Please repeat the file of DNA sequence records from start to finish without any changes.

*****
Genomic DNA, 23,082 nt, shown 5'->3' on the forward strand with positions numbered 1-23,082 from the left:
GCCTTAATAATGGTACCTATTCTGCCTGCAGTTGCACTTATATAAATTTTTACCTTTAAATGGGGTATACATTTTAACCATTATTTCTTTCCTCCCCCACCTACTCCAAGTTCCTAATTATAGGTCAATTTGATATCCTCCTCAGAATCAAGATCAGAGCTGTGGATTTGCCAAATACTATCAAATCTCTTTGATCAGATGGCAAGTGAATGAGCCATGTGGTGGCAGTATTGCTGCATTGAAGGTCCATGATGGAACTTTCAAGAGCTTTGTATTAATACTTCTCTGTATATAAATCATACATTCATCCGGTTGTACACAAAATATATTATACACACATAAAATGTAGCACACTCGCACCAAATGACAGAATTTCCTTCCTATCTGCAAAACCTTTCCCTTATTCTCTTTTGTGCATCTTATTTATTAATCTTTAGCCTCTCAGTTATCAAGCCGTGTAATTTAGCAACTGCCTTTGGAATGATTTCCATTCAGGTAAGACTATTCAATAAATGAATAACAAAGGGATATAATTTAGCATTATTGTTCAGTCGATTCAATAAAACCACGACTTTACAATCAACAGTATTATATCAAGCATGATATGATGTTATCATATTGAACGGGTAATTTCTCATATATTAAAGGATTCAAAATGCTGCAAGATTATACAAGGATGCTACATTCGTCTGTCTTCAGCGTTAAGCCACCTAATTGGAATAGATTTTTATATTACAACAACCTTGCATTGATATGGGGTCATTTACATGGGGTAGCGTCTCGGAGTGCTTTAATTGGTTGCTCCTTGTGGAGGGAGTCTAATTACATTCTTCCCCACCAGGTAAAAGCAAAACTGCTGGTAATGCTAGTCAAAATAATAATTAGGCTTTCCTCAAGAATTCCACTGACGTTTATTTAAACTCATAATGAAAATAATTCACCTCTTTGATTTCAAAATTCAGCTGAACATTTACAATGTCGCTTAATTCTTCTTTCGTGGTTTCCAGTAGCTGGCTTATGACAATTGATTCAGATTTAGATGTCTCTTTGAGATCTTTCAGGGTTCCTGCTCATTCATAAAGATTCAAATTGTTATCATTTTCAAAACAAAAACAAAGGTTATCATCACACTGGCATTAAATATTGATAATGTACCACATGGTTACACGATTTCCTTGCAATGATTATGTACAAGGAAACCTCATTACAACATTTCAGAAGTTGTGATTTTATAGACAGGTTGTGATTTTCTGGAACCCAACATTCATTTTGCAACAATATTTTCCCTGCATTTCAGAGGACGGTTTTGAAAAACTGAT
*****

Genomic DNA, 23,082 nt, shown 5'->3' on the forward strand with positions numbered 1-23,082 from the left:
GCCTTAATAATGGTACCTATTCTGCCTGCAGTTGCACTTATATAAATTTTTACCTTTAAATGGGGTATACATTTTAACCATTATTTCTTTCCTCCCCCACCTACTCCAAGTTCCTAATTATAGGTCAATTTGATATCCTCCTCAGAATCAAGATCAGAGCTGTGGATTTGCCAAATACTATCAAATCTCTTTGATCAGATGGCAAGTGAATGAGCCATGTGGTGGCAGTATTGCTGCATTGAAGGTCCATGATGGAACTTTCAAGAGCTTTGTATTAATACTTCTCTGTATATAAATCATACATTCATCCGGTTGTACACAAAATATATTATACACACATAAAATGTAGCACACTCGCACCAAATGACAGAATTTCCTTCCTATCTGCAAAACCTTTCCCTTATTCTCTTTTGTGCATCTTATTTATTAATCTTTAGCCTCTCAGTTATCAAGCCGTGTAATTTAGCAACTGCCTTTGGAATGATTTCCATTCAGGTAAGACTATTCAATAAATGAATAACAAAGGGATATAATTTAGCATTATTGTTCAGTCGATTCAATAAAACCACGACTTTACAATCAACAGTATTATATCAAGCATGATATGATGTTATCATATTGAACGGGTAATTTCTCATATATTAAAGGATTCAAAATGCTGCAAGATTATACAAGGATGCTACATTCGTCTGTCTTCAGCGTTAAGCCACCTAATTGGAATAGATTTTTATATTACAACAACCTTGCATTGATATGGGGTCATTTACATGGGGTAGCGTCTCGGAGTGCTTTAATTGGTTGCTCCTTGTGGAGGGAGTCTAATTACATTCTTCCCCACCAGGTAAAAGCAAAACTGCTGGTAATGCTAGTCAAAATAATAATTAGGCTTTCCTCAAGAATTCCACTGACGTTTATTTAAACTCATAATGAAAATAATTCACCTCTTTGATTTCAAAATTCAGCTGAACATTTACAATGTCGCTTAATTCTTCTTTCGTGGTTTCCAGTAGCTGGCTTATGACAATTGATTCAGATTTAGATGTCTCTTTGAGATCTTTCAGGGTTCCTGCTCATTCATAAAGATTCAAATTGTTATCATTTTCAAAACAAAAACAAAGGTTATCATCACACTGGCATTAAATATTGATAATGTACCACATGGTTACACGATTTCCTTGCAATGATTATGTACAAGGAAACCTCATTACAACATTTCAGAAGTTGTGATTTTATAGACAGGTTGTGATTTTCTGGAACCCAACATTCATTTTGCAACAATATTTTCCCTGCATTTCAGAGGACGGTTTTGAAAAACTGAT